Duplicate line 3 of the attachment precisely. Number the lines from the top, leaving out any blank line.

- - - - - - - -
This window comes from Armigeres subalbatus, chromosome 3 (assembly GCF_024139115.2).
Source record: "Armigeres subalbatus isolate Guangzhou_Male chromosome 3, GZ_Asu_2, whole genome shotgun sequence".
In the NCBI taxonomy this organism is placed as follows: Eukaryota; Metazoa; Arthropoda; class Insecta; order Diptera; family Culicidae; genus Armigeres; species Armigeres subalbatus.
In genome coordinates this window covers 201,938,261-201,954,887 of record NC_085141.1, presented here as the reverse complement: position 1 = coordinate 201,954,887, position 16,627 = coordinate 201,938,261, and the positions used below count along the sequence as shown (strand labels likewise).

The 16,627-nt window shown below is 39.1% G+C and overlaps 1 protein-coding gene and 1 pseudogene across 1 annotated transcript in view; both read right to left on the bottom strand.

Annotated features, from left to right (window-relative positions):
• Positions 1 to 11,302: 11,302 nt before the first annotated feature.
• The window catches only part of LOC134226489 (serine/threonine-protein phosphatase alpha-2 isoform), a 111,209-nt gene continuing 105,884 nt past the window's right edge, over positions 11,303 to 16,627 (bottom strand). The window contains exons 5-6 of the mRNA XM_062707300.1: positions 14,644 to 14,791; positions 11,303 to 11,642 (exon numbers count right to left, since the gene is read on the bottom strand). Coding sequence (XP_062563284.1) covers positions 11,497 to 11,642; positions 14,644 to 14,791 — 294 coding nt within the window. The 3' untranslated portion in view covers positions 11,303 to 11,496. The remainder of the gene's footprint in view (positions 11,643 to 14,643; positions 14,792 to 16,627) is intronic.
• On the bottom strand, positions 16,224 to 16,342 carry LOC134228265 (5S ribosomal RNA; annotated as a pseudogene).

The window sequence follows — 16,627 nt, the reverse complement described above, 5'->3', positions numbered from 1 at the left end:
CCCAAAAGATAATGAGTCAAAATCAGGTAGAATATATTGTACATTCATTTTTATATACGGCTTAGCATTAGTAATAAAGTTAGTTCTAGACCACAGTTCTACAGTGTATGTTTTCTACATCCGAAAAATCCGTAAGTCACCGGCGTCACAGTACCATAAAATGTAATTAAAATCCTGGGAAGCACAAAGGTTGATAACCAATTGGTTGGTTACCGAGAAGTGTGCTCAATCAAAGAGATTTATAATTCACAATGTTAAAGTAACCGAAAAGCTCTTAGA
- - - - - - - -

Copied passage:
In the NCBI taxonomy this organism is placed as follows: Eukaryota; Metazoa; Arthropoda; class Insecta; order Diptera; family Culicidae; genus Armigeres; species Armigeres subalbatus.